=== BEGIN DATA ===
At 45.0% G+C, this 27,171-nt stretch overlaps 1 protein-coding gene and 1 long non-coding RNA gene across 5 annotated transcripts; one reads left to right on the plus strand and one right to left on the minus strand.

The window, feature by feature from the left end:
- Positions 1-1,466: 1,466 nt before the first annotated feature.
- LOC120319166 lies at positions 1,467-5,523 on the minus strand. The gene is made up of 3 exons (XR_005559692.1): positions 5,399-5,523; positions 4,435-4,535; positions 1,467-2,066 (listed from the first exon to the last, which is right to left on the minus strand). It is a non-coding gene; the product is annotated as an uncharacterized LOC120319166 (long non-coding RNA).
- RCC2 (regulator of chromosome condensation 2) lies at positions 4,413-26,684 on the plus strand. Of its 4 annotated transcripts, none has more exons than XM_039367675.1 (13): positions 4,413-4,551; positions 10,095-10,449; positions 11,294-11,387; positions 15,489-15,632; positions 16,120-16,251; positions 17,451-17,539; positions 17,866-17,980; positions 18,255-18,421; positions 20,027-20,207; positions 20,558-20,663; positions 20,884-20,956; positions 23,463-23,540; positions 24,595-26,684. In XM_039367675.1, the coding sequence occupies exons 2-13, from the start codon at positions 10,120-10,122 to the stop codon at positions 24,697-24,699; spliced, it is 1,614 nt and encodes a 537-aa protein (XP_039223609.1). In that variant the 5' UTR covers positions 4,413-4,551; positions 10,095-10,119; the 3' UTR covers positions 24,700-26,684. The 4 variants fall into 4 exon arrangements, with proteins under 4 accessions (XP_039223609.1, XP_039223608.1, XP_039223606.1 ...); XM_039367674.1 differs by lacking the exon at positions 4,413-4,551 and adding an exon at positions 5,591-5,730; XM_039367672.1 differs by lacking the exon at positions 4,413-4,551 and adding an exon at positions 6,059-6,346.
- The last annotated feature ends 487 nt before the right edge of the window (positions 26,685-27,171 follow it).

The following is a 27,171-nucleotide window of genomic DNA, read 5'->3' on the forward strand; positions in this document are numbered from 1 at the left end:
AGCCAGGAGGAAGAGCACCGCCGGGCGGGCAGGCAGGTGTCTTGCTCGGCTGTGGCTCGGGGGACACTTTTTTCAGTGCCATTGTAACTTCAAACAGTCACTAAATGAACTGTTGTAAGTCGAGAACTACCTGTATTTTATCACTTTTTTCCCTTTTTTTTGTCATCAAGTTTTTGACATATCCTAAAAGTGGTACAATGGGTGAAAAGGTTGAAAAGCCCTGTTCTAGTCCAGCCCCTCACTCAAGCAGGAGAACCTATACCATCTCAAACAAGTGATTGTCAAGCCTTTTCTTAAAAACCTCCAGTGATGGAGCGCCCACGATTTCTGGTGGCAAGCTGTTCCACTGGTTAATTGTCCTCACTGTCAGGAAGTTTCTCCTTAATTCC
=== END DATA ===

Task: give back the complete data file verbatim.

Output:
At 45.0% G+C, this 27,171-nt stretch overlaps 1 protein-coding gene and 1 long non-coding RNA gene across 5 annotated transcripts; one reads left to right on the plus strand and one right to left on the minus strand.

The window, feature by feature from the left end:
- Positions 1-1,466: 1,466 nt before the first annotated feature.
- LOC120319166 lies at positions 1,467-5,523 on the minus strand. The gene is made up of 3 exons (XR_005559692.1): positions 5,399-5,523; positions 4,435-4,535; positions 1,467-2,066 (listed from the first exon to the last, which is right to left on the minus strand). It is a non-coding gene; the product is annotated as an uncharacterized LOC120319166 (long non-coding RNA).
- RCC2 (regulator of chromosome condensation 2) lies at positions 4,413-26,684 on the plus strand. Of its 4 annotated transcripts, none has more exons than XM_039367675.1 (13): positions 4,413-4,551; positions 10,095-10,449; positions 11,294-11,387; positions 15,489-15,632; positions 16,120-16,251; positions 17,451-17,539; positions 17,866-17,980; positions 18,255-18,421; positions 20,027-20,207; positions 20,558-20,663; positions 20,884-20,956; positions 23,463-23,540; positions 24,595-26,684. In XM_039367675.1, the coding sequence occupies exons 2-13, from the start codon at positions 10,120-10,122 to the stop codon at positions 24,697-24,699; spliced, it is 1,614 nt and encodes a 537-aa protein (XP_039223609.1). In that variant the 5' UTR covers positions 4,413-4,551; positions 10,095-10,119; the 3' UTR covers positions 24,700-26,684. The 4 variants fall into 4 exon arrangements, with proteins under 4 accessions (XP_039223609.1, XP_039223608.1, XP_039223606.1 ...); XM_039367674.1 differs by lacking the exon at positions 4,413-4,551 and adding an exon at positions 5,591-5,730; XM_039367672.1 differs by lacking the exon at positions 4,413-4,551 and adding an exon at positions 6,059-6,346.
- The last annotated feature ends 487 nt before the right edge of the window (positions 26,685-27,171 follow it).

The following is a 27,171-nucleotide window of genomic DNA, read 5'->3' on the forward strand; positions in this document are numbered from 1 at the left end:
AGCCAGGAGGAAGAGCACCGCCGGGCGGGCAGGCAGGTGTCTTGCTCGGCTGTGGCTCGGGGGACACTTTTTTCAGTGCCATTGTAACTTCAAACAGTCACTAAATGAACTGTTGTAAGTCGAGAACTACCTGTATTTTATCACTTTTTTCCCTTTTTTTTGTCATCAAGTTTTTGACATATCCTAAAAGTGGTACAATGGGTGAAAAGGTTGAAAAGCCCTGTTCTAGTCCAGCCCCTCACTCAAGCAGGAGAACCTATACCATCTCAAACAAGTGATTGTCAAGCCTTTTCTTAAAAACCTCCAGTGATGGAGCGCCCACGATTTCTGGTGGCAAGCTGTTCCACTGGTTAATTGTCCTCACTGTCAGGAAGTTTCTCCTTAATTCC